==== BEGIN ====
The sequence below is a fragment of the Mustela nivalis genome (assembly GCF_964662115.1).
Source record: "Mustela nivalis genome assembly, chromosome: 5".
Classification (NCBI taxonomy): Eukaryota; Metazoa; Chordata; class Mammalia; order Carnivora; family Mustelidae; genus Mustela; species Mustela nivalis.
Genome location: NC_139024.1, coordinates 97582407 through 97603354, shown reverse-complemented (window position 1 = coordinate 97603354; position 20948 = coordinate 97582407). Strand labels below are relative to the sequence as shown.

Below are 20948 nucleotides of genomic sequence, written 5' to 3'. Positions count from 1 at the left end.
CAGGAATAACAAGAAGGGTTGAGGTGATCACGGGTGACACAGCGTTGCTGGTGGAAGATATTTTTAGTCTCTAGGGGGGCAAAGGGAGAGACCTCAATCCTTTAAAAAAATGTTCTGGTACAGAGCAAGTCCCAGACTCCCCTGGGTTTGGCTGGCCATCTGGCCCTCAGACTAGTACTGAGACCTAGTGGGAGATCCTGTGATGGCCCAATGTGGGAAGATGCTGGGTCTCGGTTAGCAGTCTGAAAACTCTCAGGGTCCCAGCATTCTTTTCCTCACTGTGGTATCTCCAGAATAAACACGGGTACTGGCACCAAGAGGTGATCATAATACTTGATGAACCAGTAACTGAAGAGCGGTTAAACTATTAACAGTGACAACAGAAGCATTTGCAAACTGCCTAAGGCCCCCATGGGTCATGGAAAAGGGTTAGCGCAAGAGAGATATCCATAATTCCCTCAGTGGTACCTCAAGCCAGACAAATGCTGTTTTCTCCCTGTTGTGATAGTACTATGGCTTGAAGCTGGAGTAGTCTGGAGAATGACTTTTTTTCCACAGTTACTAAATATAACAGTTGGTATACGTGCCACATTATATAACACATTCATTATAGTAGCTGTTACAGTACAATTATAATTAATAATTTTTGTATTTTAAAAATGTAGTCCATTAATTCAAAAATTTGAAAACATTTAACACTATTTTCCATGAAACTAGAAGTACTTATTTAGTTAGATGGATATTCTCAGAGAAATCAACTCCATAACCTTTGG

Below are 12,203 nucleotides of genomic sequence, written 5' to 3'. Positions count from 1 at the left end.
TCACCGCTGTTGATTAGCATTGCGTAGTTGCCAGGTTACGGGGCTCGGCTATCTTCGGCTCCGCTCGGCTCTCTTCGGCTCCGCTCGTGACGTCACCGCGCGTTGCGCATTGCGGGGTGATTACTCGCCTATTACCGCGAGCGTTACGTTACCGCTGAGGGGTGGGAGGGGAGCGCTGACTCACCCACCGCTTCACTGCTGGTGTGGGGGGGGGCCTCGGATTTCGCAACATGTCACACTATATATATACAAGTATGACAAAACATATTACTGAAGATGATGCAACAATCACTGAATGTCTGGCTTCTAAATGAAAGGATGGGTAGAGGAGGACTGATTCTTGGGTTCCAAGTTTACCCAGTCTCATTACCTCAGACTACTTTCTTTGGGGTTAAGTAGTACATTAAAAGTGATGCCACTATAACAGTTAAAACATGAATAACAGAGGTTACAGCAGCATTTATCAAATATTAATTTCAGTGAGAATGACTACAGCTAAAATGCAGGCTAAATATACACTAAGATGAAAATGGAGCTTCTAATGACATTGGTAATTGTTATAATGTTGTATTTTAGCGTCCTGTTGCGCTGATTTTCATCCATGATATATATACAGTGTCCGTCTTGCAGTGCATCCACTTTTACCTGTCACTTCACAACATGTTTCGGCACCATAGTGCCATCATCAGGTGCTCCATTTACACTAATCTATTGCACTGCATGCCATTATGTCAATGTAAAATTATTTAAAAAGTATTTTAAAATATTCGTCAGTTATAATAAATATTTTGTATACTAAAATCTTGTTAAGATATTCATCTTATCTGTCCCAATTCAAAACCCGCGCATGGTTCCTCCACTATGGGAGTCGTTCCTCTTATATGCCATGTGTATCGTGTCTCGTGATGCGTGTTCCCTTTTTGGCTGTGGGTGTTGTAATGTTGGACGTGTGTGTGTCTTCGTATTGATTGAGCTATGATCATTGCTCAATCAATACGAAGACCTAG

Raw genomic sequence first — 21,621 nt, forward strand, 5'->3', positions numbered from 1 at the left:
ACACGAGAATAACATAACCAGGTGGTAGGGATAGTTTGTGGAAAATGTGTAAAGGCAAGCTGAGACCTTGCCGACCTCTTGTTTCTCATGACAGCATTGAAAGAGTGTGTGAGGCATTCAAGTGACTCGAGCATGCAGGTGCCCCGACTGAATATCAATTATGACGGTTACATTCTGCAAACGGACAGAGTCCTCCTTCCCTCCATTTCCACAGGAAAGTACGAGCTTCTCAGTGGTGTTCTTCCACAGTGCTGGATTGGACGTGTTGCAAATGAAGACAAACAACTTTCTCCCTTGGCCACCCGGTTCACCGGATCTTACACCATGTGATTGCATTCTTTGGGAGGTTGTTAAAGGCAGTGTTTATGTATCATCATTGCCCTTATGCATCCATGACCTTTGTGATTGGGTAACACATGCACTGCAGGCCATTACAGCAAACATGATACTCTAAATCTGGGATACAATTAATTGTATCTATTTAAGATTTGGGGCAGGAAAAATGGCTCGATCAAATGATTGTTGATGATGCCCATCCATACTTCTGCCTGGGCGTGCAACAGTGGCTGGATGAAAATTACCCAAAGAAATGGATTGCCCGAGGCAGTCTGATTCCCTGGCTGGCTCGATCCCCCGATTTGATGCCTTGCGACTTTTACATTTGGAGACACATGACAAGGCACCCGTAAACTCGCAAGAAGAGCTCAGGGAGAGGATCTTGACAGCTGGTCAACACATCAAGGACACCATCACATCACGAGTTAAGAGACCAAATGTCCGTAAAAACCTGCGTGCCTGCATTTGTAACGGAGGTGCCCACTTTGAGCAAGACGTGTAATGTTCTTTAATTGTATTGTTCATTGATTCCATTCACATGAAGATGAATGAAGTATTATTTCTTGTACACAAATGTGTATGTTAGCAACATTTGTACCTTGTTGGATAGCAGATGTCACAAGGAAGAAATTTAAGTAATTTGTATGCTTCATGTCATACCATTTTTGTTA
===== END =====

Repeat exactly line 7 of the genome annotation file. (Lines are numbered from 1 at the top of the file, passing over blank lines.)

Below are 12,203 nucleotides of genomic sequence, written 5' to 3'. Positions count from 1 at the left end.